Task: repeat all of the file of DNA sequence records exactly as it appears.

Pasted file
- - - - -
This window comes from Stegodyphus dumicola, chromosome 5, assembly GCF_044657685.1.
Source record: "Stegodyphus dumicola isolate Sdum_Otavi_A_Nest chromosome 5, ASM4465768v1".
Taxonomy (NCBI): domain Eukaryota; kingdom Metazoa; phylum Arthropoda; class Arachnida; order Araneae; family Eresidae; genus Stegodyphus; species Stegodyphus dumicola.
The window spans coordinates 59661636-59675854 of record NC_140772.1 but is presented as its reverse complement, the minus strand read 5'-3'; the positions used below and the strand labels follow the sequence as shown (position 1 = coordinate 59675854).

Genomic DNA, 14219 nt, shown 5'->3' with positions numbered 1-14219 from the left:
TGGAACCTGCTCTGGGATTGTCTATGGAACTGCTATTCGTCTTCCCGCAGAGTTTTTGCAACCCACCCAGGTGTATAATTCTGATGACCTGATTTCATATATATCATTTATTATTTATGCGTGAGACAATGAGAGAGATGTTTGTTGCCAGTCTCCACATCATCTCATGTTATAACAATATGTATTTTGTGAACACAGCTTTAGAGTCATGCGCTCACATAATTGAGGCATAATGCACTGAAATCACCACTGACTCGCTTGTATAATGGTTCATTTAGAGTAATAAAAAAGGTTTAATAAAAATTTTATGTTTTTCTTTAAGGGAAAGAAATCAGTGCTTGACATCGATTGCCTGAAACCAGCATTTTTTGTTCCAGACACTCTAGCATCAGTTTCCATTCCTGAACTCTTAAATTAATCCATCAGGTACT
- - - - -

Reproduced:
This window comes from Stegodyphus dumicola, chromosome 5, assembly GCF_044657685.1.
Source record: "Stegodyphus dumicola isolate Sdum_Otavi_A_Nest chromosome 5, ASM4465768v1".
Taxonomy (NCBI): domain Eukaryota; kingdom Metazoa; phylum Arthropoda; class Arachnida; order Araneae; family Eresidae; genus Stegodyphus; species Stegodyphus dumicola.
The window spans coordinates 59661636-59675854 of record NC_140772.1 but is presented as its reverse complement, the minus strand read 5'-3'; the positions used below and the strand labels follow the sequence as shown (position 1 = coordinate 59675854).

Genomic DNA, 14219 nt, shown 5'->3' with positions numbered 1-14219 from the left:
TGGAACCTGCTCTGGGATTGTCTATGGAACTGCTATTCGTCTTCCCGCAGAGTTTTTGCAACCCACCCAGGTGTATAATTCTGATGACCTGATTTCATATATATCATTTATTATTTATGCGTGAGACAATGAGAGAGATGTTTGTTGCCAGTCTCCACATCATCTCATGTTATAACAATATGTATTTTGTGAACACAGCTTTAGAGTCATGCGCTCACATAATTGAGGCATAATGCACTGAAATCACCACTGACTCGCTTGTATAATGGTTCATTTAGAGTAATAAAAAAGGTTTAATAAAAATTTTATGTTTTTCTTTAAGGGAAAGAAATCAGTGCTTGACATCGATTGCCTGAAACCAGCATTTTTTGTTCCAGACACTCTAGCATCAGTTTCCATTCCTGAACTCTTAAATTAATCCATCAGGTACT